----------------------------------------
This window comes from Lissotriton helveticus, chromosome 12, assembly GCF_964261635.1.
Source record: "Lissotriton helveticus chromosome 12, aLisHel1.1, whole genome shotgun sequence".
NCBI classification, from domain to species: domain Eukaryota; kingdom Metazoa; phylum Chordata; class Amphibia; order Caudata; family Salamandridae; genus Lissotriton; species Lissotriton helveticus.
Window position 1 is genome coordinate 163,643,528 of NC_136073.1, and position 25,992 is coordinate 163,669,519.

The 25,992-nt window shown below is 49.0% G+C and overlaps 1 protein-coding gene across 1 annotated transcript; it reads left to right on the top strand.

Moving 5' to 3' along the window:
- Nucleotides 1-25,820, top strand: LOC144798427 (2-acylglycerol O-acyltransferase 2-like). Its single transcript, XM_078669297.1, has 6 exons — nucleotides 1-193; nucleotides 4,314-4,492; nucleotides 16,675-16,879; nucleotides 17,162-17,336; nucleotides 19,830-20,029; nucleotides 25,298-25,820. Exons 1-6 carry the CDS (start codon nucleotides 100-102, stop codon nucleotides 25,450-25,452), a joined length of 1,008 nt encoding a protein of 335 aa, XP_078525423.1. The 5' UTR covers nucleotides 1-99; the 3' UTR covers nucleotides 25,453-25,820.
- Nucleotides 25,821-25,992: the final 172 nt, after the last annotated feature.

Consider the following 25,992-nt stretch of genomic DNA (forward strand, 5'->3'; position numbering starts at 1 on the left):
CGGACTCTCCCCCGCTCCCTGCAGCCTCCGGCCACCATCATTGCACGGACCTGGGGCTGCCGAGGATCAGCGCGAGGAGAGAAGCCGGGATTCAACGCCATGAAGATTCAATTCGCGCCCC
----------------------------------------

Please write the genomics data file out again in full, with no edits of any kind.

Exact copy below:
This window comes from Lissotriton helveticus, chromosome 12, assembly GCF_964261635.1.
Source record: "Lissotriton helveticus chromosome 12, aLisHel1.1, whole genome shotgun sequence".
NCBI classification, from domain to species: domain Eukaryota; kingdom Metazoa; phylum Chordata; class Amphibia; order Caudata; family Salamandridae; genus Lissotriton; species Lissotriton helveticus.
Window position 1 is genome coordinate 163,643,528 of NC_136073.1, and position 25,992 is coordinate 163,669,519.

The 25,992-nt window shown below is 49.0% G+C and overlaps 1 protein-coding gene across 1 annotated transcript; it reads left to right on the top strand.

Moving 5' to 3' along the window:
- Nucleotides 1-25,820, top strand: LOC144798427 (2-acylglycerol O-acyltransferase 2-like). Its single transcript, XM_078669297.1, has 6 exons — nucleotides 1-193; nucleotides 4,314-4,492; nucleotides 16,675-16,879; nucleotides 17,162-17,336; nucleotides 19,830-20,029; nucleotides 25,298-25,820. Exons 1-6 carry the CDS (start codon nucleotides 100-102, stop codon nucleotides 25,450-25,452), a joined length of 1,008 nt encoding a protein of 335 aa, XP_078525423.1. The 5' UTR covers nucleotides 1-99; the 3' UTR covers nucleotides 25,453-25,820.
- Nucleotides 25,821-25,992: the final 172 nt, after the last annotated feature.

Consider the following 25,992-nt stretch of genomic DNA (forward strand, 5'->3'; position numbering starts at 1 on the left):
CGGACTCTCCCCCGCTCCCTGCAGCCTCCGGCCACCATCATTGCACGGACCTGGGGCTGCCGAGGATCAGCGCGAGGAGAGAAGCCGGGATTCAACGCCATGAAGATTCAATTCGCGCCCC